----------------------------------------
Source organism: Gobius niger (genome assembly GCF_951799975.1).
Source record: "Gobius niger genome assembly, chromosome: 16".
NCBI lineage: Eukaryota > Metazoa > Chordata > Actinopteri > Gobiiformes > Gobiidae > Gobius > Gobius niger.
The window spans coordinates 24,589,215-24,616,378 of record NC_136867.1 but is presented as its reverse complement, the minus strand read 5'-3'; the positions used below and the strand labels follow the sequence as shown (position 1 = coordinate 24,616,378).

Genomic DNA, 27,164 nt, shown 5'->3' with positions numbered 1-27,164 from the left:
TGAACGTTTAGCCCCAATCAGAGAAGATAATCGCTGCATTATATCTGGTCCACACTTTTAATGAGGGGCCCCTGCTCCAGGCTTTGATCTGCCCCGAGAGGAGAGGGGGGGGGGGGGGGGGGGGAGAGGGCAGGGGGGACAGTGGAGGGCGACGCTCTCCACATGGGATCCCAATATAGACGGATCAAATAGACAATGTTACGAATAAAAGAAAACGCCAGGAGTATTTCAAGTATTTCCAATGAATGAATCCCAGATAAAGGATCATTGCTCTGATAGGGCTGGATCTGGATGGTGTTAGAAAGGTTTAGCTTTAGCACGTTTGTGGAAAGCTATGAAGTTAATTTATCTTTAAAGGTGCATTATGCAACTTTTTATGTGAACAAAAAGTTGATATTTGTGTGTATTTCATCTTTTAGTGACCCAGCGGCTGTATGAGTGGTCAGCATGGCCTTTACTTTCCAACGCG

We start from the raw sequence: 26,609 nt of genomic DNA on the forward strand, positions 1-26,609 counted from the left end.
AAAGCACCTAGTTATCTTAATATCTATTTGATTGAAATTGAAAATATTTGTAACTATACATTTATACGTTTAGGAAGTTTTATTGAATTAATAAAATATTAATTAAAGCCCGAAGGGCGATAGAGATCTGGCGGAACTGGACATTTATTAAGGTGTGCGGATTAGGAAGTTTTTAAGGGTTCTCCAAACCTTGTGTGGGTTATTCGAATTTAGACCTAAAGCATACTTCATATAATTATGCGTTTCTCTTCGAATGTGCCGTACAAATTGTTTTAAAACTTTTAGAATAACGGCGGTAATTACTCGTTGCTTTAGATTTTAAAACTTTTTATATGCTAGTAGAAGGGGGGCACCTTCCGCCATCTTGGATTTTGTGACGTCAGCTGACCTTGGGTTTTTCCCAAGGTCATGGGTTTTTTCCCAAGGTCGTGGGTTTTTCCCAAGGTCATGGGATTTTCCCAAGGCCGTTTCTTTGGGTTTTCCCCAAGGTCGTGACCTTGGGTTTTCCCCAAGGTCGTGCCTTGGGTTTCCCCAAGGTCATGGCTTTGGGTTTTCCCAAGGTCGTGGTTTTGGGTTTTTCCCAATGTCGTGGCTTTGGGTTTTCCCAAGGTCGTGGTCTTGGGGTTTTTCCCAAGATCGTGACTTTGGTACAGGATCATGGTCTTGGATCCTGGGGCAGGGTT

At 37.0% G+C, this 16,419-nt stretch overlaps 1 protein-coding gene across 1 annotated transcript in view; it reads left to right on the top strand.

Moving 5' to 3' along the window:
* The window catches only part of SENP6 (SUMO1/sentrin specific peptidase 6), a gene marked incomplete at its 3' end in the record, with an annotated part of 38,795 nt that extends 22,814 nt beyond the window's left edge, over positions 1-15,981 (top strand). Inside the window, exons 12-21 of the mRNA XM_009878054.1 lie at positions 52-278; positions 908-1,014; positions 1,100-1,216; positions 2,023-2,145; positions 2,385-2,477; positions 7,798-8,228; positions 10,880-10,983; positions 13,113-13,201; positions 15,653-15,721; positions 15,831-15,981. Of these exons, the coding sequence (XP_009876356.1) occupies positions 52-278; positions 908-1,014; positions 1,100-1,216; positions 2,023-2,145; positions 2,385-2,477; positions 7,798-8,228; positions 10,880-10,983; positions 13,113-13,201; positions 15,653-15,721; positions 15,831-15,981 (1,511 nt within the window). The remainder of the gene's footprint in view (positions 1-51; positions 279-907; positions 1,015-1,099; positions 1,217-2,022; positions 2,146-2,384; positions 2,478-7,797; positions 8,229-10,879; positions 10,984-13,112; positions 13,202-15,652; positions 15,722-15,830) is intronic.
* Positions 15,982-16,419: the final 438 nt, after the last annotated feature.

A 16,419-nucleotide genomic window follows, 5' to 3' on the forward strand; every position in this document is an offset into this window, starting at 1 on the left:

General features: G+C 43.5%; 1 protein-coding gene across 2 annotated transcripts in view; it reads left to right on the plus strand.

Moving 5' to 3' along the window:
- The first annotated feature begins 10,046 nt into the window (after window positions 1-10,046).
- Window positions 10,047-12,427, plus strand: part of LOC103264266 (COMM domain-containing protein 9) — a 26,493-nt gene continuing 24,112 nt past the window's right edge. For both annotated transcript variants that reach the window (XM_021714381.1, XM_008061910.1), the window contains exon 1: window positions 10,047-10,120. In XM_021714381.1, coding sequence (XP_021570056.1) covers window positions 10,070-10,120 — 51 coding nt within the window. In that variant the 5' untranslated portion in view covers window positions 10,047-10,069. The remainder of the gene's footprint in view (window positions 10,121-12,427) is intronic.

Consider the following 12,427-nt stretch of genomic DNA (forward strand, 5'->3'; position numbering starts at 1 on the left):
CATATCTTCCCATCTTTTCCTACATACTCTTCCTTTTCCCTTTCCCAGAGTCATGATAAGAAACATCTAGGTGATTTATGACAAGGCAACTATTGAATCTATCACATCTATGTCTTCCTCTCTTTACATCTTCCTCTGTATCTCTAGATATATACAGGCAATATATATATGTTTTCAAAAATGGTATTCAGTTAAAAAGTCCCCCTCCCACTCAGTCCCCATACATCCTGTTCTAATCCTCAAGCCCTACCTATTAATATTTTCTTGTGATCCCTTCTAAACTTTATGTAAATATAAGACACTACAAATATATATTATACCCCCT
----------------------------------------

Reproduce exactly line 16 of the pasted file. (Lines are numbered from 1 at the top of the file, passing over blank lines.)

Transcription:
- The first annotated feature begins 10,046 nt into the window (after window positions 1-10,046).